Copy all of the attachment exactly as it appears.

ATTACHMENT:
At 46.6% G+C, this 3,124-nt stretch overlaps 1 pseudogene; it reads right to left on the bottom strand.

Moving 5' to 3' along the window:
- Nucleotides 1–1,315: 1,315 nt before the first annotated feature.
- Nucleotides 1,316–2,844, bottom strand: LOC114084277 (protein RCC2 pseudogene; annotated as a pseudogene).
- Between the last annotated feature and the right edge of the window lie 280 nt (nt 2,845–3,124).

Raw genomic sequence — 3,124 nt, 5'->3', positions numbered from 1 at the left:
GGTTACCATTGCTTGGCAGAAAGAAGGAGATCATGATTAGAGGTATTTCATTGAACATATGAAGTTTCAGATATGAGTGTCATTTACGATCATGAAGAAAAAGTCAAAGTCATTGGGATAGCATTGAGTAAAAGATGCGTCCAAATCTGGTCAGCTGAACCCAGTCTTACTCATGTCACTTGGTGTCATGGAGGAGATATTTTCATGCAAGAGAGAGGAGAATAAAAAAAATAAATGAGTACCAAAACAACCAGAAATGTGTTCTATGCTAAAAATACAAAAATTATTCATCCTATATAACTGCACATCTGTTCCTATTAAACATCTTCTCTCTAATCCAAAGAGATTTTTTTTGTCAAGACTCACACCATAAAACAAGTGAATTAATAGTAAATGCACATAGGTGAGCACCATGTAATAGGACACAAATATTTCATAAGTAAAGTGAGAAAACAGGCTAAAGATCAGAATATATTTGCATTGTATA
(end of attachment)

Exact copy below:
At 46.6% G+C, this 3,124-nt stretch overlaps 1 pseudogene; it reads right to left on the bottom strand.

Moving 5' to 3' along the window:
- Nucleotides 1–1,315: 1,315 nt before the first annotated feature.
- Nucleotides 1,316–2,844, bottom strand: LOC114084277 (protein RCC2 pseudogene; annotated as a pseudogene).
- Between the last annotated feature and the right edge of the window lie 280 nt (nt 2,845–3,124).

Raw genomic sequence — 3,124 nt, 5'->3', positions numbered from 1 at the left:
GGTTACCATTGCTTGGCAGAAAGAAGGAGATCATGATTAGAGGTATTTCATTGAACATATGAAGTTTCAGATATGAGTGTCATTTACGATCATGAAGAAAAAGTCAAAGTCATTGGGATAGCATTGAGTAAAAGATGCGTCCAAATCTGGTCAGCTGAACCCAGTCTTACTCATGTCACTTGGTGTCATGGAGGAGATATTTTCATGCAAGAGAGAGGAGAATAAAAAAAATAAATGAGTACCAAAACAACCAGAAATGTGTTCTATGCTAAAAATACAAAAATTATTCATCCTATATAACTGCACATCTGTTCCTATTAAACATCTTCTCTCTAATCCAAAGAGATTTTTTTTGTCAAGACTCACACCATAAAACAAGTGAATTAATAGTAAATGCACATAGGTGAGCACCATGTAATAGGACACAAATATTTCATAAGTAAAGTGAGAAAACAGGCTAAAGATCAGAATATATTTGCATTGTATA